Thursday, August 30, 2012

Breaking the Code

Patrick and Elizabeth "Kelso" Murphy were the parents of Elizabeth Murphy who married James Hendry about 1780 in Sampson County, North Carolina. Hendry was a great uncle of my brother-in-law Tom Ryon. The Hendrys migrated to Liberty County Georgia and then some of the family moved down to Taylor County Florida. 

Black River Chapel

Patrick and Elizabeth were from Scotland and arrived in Wilmington, North Carolina around 1774. Patrick Murphy was a Sergeant in the 10th North Carolina Militia Regiment during the Revolutionary War. He received a land grant for his military service and settled in Sampson County. They both died in the late 1700s and were buried in the Black River Chapel Cemetery. 

I was looking at records in Sampson County North Carolina because several of my father's family lines; Blanchard and Ezell came from there.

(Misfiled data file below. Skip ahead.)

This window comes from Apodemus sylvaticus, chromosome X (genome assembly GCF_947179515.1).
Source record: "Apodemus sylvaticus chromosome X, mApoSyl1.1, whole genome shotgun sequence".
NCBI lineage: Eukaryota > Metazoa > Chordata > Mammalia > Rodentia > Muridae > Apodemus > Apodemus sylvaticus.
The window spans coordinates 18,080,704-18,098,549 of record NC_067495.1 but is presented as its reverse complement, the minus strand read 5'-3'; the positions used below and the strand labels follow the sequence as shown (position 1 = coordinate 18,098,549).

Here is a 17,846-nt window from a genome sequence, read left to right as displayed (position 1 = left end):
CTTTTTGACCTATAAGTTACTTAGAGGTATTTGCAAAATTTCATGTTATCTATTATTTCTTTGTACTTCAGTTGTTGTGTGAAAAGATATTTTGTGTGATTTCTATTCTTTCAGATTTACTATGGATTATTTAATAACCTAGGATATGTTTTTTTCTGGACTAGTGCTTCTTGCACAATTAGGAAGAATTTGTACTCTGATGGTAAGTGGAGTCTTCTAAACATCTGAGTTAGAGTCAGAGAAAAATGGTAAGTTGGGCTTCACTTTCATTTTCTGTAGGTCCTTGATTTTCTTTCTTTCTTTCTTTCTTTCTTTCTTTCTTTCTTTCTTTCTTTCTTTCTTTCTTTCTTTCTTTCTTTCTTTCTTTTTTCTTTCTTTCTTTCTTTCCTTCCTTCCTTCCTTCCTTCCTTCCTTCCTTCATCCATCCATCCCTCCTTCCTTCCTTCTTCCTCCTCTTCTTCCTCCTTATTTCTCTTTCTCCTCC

A Sampson County history web page had a reference to the Murphy's unusual grave markers and doing some checking I realized there was a family connection. I'm not sure where the practice came from but as you can see the markers have a lot of information on them, if you know the code.

Original Murphy Grave Markers
 They basically carved the first letter of each word and then only a couple numbers. Patrick died first so maybe it was his idea or maybe they got a price break from the local carpenter. In any event I've never seen grave markers like this before.

If you know the code they read:
P(atrick) M(urphy) D(parted) H(is) L(ife) M(onth) T(he) 11(th) 1785 (ag)ed 66

E(lizabeth) M(urphy) De(parted) T(his) L(ife) M(onth) 8(th) 1798 (ag)ed 71

Replacement markers

The original wooden markers have been removed and replaced with one made of marble and another of granite. The originals are now on display at the Sampson County History Museum.  

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